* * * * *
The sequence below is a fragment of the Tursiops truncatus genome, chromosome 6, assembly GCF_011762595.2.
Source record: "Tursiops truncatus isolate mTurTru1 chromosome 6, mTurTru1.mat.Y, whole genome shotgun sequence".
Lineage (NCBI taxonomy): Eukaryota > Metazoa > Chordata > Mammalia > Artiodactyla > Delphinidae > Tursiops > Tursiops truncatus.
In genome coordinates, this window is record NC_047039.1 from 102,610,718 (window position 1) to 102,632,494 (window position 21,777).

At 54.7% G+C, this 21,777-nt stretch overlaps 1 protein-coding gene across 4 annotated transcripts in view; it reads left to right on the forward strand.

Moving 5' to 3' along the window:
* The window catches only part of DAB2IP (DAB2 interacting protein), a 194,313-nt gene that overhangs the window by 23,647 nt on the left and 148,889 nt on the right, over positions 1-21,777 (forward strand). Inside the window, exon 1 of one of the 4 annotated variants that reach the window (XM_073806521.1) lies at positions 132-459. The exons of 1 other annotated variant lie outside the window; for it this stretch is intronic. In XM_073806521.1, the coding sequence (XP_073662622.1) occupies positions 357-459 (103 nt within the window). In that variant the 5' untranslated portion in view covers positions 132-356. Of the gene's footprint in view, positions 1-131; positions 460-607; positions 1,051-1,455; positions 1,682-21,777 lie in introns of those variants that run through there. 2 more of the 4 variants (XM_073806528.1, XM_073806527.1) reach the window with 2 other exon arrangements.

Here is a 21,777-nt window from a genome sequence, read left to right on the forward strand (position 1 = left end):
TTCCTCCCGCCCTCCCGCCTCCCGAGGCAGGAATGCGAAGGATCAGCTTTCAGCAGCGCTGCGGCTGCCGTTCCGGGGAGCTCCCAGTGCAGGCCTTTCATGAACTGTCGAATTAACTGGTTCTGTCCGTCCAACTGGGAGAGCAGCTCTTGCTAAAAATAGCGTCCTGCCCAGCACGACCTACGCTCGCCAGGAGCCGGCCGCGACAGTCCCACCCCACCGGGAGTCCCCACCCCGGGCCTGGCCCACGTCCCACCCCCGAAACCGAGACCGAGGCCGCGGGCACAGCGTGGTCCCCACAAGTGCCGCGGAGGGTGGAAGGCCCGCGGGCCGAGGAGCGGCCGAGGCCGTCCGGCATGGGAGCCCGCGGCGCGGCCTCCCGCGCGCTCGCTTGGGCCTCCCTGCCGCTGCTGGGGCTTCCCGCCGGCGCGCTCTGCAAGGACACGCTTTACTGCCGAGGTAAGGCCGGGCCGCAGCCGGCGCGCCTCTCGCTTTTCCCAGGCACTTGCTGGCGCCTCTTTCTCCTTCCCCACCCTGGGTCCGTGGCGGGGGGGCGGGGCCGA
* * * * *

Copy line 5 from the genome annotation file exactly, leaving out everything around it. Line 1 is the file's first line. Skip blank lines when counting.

At 54.7% G+C, this 21,777-nt stretch overlaps 1 protein-coding gene across 4 annotated transcripts in view; it reads left to right on the forward strand.